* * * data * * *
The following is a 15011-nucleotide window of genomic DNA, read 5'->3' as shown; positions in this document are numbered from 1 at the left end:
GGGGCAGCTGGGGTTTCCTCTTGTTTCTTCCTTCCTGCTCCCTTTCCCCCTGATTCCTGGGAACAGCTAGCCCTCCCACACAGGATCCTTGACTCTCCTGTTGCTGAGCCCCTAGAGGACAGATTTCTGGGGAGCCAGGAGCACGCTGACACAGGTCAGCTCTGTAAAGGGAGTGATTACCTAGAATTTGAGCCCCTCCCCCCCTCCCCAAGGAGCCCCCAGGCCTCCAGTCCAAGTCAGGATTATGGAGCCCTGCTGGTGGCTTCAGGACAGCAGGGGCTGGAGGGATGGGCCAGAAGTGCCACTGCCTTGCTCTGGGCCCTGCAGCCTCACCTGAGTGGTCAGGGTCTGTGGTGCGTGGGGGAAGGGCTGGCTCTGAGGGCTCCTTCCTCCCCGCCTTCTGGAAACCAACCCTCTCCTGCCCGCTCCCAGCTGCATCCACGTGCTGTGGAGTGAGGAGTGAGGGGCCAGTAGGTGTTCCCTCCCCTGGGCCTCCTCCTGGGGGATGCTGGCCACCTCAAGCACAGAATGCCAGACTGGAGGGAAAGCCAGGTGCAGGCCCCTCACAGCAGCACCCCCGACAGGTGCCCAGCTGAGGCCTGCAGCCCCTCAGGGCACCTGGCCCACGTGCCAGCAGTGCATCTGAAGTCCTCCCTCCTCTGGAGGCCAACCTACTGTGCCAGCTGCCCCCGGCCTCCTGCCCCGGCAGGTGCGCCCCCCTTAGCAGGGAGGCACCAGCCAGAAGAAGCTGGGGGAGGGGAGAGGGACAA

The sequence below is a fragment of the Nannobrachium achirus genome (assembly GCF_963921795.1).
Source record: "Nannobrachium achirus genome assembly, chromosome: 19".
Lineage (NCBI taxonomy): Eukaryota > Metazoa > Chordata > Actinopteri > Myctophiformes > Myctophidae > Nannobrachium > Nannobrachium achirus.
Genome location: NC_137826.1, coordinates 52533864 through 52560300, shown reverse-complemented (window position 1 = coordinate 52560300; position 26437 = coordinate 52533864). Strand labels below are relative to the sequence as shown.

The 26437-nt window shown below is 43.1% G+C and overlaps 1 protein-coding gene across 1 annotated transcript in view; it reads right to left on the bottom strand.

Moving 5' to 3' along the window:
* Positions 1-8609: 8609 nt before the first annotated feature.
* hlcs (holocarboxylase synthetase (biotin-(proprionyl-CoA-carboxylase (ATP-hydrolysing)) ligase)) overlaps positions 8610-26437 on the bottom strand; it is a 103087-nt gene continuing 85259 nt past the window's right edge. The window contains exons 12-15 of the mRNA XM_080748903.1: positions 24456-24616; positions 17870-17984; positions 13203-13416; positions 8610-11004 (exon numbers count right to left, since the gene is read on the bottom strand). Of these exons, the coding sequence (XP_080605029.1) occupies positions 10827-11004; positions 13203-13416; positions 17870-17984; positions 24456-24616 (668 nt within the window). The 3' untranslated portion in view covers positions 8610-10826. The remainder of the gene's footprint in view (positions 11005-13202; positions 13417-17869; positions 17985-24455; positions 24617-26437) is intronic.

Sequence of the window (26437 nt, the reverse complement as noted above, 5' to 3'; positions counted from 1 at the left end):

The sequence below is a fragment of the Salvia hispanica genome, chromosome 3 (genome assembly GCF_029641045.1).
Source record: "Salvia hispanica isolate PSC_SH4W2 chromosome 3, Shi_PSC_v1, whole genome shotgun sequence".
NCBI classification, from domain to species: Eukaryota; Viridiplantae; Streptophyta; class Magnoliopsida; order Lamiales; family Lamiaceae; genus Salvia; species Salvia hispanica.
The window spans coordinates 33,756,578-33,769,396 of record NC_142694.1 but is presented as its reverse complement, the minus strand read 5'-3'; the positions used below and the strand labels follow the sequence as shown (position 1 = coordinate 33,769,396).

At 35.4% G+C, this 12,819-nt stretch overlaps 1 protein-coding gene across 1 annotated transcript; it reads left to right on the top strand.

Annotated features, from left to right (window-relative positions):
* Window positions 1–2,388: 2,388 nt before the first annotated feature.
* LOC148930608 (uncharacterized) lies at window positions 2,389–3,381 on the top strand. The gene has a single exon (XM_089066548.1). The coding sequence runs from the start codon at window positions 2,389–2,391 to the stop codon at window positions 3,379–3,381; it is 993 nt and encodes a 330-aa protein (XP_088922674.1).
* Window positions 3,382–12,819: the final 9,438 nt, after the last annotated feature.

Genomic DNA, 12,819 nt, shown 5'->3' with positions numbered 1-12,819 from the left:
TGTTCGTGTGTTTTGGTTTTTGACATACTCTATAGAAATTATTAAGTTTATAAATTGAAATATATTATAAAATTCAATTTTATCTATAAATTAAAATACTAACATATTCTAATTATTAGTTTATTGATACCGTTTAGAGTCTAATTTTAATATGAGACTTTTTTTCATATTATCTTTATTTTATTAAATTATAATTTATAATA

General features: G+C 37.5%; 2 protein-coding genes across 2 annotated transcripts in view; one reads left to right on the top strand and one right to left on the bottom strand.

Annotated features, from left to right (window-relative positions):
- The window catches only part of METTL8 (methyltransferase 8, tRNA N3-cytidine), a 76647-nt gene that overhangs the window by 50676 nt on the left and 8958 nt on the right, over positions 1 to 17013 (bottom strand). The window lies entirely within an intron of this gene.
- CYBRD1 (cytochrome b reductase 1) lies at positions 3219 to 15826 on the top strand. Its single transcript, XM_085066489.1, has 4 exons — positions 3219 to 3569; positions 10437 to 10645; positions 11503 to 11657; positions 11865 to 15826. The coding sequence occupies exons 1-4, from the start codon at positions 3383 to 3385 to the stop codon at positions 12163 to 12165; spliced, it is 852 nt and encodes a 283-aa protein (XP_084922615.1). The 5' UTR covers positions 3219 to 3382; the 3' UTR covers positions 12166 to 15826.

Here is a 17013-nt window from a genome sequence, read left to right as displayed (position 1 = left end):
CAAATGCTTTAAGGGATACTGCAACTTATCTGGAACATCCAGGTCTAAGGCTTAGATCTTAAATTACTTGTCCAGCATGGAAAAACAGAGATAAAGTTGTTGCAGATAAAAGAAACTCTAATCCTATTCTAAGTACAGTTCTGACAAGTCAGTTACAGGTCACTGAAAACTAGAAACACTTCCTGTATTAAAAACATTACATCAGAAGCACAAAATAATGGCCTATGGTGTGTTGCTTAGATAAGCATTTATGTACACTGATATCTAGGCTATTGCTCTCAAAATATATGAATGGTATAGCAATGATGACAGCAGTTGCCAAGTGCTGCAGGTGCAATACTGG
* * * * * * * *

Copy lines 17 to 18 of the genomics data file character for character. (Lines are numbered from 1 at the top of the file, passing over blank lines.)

Annotated features, from left to right (window-relative positions):
* Window positions 1–2,388: 2,388 nt before the first annotated feature.